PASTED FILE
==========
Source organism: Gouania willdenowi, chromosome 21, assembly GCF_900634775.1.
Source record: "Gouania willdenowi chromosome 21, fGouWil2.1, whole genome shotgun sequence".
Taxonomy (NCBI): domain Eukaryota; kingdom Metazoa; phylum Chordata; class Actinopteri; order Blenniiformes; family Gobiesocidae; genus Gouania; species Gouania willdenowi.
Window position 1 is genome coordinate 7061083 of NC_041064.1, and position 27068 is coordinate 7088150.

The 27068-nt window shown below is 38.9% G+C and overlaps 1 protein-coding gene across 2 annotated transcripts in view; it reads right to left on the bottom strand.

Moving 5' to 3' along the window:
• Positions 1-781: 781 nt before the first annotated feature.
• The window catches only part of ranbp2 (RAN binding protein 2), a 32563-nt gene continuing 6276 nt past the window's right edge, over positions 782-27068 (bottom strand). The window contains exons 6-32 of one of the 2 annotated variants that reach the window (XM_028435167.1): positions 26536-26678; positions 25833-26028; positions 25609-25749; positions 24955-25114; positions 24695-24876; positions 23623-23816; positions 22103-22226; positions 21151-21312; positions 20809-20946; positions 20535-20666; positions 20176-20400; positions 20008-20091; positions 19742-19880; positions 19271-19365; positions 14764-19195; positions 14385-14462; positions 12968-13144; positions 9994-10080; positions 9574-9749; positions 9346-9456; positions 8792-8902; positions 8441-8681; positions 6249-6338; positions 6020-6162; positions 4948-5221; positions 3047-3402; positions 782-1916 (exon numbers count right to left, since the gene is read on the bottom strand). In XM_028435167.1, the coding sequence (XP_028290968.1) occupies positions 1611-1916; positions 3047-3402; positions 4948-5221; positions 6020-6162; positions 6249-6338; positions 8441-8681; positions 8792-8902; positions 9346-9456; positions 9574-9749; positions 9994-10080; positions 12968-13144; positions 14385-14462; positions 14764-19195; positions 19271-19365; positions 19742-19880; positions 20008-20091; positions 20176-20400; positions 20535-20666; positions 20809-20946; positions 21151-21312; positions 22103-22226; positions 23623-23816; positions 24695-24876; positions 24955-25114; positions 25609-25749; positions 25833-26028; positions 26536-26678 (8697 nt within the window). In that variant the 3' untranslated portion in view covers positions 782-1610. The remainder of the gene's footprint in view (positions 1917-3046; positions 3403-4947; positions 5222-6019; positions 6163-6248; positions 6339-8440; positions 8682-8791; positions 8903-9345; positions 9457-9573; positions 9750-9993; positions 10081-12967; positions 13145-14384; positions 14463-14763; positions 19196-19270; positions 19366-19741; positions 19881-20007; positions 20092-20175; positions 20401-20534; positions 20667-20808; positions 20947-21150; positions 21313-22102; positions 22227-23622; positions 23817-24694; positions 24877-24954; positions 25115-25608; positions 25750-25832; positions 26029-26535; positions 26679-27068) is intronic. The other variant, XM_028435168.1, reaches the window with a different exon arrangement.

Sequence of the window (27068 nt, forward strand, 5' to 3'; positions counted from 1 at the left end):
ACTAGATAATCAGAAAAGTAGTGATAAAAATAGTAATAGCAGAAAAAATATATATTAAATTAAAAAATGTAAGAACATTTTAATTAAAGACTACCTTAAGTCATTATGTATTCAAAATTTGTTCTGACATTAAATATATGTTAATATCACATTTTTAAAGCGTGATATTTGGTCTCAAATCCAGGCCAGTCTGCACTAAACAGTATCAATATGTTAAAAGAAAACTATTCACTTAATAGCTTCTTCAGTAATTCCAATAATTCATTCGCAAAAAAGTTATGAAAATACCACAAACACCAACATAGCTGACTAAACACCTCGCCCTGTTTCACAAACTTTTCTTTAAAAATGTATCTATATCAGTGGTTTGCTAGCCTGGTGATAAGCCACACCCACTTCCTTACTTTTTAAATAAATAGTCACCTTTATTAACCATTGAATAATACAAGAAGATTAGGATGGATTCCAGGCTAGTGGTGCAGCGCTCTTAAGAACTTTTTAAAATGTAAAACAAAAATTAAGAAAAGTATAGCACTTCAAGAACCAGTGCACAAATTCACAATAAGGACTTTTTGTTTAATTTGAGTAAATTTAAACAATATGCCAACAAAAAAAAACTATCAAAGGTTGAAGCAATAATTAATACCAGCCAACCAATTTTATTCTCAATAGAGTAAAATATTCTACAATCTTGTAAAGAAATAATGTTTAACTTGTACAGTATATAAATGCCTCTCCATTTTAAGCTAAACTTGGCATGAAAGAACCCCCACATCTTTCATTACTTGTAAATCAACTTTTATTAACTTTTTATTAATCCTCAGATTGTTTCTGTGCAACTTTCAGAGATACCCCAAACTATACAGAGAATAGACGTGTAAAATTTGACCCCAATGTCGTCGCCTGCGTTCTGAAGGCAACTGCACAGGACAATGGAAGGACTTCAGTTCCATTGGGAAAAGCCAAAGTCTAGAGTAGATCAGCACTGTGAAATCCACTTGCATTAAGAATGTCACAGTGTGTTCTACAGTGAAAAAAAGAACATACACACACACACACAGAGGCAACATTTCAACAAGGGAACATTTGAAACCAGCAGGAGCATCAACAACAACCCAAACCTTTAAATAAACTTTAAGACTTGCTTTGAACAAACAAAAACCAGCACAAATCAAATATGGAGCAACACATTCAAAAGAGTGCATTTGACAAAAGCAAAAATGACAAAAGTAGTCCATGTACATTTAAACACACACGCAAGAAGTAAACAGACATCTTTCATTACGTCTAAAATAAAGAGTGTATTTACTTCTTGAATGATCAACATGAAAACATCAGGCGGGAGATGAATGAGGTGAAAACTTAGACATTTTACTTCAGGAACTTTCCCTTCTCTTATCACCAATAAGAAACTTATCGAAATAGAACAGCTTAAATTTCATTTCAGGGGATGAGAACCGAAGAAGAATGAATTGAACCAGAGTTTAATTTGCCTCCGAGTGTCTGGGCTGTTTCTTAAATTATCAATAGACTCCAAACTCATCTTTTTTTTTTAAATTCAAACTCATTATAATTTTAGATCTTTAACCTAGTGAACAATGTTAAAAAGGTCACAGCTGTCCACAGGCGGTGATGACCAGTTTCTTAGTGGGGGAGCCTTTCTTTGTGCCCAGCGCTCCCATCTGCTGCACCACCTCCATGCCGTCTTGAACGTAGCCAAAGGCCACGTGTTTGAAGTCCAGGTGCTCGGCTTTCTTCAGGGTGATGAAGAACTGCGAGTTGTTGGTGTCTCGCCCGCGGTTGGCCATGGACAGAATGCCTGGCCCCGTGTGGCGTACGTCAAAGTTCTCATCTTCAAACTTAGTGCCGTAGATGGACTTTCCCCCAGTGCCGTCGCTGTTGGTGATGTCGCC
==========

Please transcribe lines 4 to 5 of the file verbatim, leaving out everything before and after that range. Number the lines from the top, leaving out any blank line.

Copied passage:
Window position 1 is genome coordinate 7061083 of NC_041064.1, and position 27068 is coordinate 7088150.

The 27068-nt window shown below is 38.9% G+C and overlaps 1 protein-coding gene across 2 annotated transcripts in view; it reads right to left on the bottom strand.